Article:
• The friends are repeatedly hit, kicked, bumped and bashed into the ground or trees in attempts to “help” one another.
  • Alex gets in touch with his wild side and tries to attack his friends, specifically Marty, who he tries to eat. Marty screams in pain and says “You’re biting my butt!”
  • Marty is chased by a pack of wild foosas (some sort of African wildcat) and is saved only at the last moment.
  • Alex and friends attack the foosas, beating, hitting, kicking, punching, throwing etc. until every last one is driven away.

Material that may scare or disturb children

Under fiveinfo

Children under five are most likely to be frightened by scary visual images, such as monsters, physical transformations.

In addition to the above mentioned scenes, there are a few potentially disturbing scenes in this film, including:

  • When the friends are thrown overboard, Alex’s face, specifically his terror-filled eyes are shown close up just before his container plunges into the water. He is seen cowering in a darkened corner calling for his friends who he can just see disappearing over the waves.
  • Marty looks terrified in the scene where the wild foosas attack him. Suspenseful music is playing throughout the chase.
  • A cute baby duck which the friends try to save is eaten by a crocodile.

Aged five to eightinfo

Children aged five to eight will also be frightened by scary visual images and will also be disturbed by depictions of the death of a parent, a child abandoned or separated from parents, children or animals being hurt or threatened and / or natural disasters.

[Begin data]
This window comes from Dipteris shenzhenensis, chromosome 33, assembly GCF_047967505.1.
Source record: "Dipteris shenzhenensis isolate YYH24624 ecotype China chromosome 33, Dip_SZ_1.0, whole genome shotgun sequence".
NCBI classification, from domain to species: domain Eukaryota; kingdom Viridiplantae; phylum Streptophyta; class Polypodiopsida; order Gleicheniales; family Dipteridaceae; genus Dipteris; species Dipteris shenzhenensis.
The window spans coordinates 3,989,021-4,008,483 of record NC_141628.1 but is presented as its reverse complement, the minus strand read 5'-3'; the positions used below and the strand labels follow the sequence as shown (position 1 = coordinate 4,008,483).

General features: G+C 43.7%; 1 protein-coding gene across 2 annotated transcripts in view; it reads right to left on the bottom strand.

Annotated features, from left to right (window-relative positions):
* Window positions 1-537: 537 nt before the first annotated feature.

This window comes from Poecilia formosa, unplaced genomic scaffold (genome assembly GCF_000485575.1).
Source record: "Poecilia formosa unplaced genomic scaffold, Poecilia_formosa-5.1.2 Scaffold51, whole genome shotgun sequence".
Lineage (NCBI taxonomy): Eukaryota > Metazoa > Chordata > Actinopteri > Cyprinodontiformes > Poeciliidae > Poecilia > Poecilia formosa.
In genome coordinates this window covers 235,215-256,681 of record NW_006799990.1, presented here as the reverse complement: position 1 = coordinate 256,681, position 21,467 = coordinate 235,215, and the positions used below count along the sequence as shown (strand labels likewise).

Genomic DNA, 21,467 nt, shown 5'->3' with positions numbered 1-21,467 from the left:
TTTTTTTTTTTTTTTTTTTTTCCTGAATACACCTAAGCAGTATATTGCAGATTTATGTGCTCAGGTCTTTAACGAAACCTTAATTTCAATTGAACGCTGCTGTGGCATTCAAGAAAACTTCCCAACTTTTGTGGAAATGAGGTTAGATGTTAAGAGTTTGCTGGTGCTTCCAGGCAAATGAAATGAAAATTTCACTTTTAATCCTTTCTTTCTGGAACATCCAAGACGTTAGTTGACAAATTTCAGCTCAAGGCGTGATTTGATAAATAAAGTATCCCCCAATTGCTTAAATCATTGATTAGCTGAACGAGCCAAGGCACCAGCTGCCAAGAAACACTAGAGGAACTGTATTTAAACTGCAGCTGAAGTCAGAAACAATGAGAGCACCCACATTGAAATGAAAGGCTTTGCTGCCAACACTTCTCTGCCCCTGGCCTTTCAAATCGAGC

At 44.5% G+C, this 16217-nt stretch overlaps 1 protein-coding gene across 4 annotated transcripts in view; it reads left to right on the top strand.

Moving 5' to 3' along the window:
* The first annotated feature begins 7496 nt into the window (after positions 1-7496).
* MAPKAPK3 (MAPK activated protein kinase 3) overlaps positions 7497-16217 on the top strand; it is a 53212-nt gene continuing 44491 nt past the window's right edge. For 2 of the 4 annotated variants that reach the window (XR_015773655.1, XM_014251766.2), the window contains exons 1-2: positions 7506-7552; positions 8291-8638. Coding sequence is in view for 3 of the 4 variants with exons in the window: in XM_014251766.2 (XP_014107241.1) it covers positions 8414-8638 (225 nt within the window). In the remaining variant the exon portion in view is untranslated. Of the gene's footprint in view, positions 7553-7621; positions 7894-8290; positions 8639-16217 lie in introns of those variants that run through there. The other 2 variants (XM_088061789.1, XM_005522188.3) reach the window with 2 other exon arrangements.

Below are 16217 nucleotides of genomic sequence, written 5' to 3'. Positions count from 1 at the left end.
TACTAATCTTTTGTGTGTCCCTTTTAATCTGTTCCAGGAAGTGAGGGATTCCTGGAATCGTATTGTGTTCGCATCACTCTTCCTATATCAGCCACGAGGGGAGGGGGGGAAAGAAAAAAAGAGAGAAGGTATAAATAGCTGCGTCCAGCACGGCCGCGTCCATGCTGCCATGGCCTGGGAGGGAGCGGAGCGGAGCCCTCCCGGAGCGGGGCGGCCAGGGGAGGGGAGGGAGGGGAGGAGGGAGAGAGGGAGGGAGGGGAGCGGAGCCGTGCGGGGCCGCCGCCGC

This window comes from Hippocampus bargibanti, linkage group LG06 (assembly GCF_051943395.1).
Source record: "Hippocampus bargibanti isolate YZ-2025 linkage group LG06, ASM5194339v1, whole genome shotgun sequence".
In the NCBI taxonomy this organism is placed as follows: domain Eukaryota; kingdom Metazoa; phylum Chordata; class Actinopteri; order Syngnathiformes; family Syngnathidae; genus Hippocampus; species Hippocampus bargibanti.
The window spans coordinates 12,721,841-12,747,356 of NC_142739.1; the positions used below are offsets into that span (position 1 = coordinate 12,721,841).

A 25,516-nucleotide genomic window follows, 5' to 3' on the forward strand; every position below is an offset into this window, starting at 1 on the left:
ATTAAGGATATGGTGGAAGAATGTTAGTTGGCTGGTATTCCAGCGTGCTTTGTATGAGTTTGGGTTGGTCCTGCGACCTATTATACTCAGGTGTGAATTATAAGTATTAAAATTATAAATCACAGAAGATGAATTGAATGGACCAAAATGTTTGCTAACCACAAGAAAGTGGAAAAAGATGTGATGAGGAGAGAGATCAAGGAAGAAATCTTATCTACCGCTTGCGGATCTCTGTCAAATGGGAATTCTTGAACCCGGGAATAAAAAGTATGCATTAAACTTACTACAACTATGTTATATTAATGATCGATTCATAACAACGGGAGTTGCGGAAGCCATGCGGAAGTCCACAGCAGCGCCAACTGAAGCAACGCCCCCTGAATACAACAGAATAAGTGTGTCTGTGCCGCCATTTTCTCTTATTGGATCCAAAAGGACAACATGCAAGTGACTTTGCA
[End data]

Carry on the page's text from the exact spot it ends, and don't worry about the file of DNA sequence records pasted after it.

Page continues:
Children in this age group could also be disturbed by the above mentioned scenes.

Aged eight to thirteeninfo

Children aged eight to thirteen are most likely to be frightened by realistic threats and dangers, violence or threat of violence and / or stories in which children are hurt or threatened.

Some children aged eight to thirteen could be disturbed by the above mentioned scenes.

Thirteen and overinfo

Children over the age of thirteen are most likely to be frightened by realistic physical harm or threats, molestation or sexual assault and / or threats from aliens or the occult.

There is nothing in this film that would frighten children over the age of thirteen.

Sexual references

There are two scenes with sexual references:

  • Gloria bursts out of her container, with two star fish and a crab attached to her private areas. She strikes a sexy pose, flicks the creatures off and goes on her way.
  • There is a raging lemur dance party at which the King of the Lemurs does an erotic dance with a few pelvic gyrations to a jungle version of “Move your body.”

Nudity and sexual activity

There is no nudity or sexual activity in this movie.

Use of substances

There are two implicit references to alcohol:

  • On two occasions we see a monkey who appears to be either passed out or sleeping, surrounded by empty cans. It is not clear what the cans contained.
  • On Madagascar, Marty constructs a bar and offers his friends drinks in coconut shells with little umbrellas. While the scene clearly resembles a cocktail lounge we soon learn that the drink is only sea water.

Coarse language

While the film contains no course language it does contain a small amount of name calling.

  • The lemur king frequently says ‘Shut up!’, sometimes with the addition of ‘You’re so lame.’
  • The lemurs call the four friends ‘pansies’ and Alex calls the lemurs ‘bozos.’
  • The phrase ‘darn you all to heck!’ is screamed at one stage.
  • The word ‘hell’ is shown when the ‘P’ in Alex’s Help sign collapses.

In a nutshell

The movie’s main message is that freedom can have a price and that most things in life worth having lose their value when you have no one to share them with. Some values and issues that parents may wish to discuss with their children are: friendship, loyalty, the predatory instincts of animals and what it means to be truly free. Parents may also wish to remind parents that violence does actually hurt.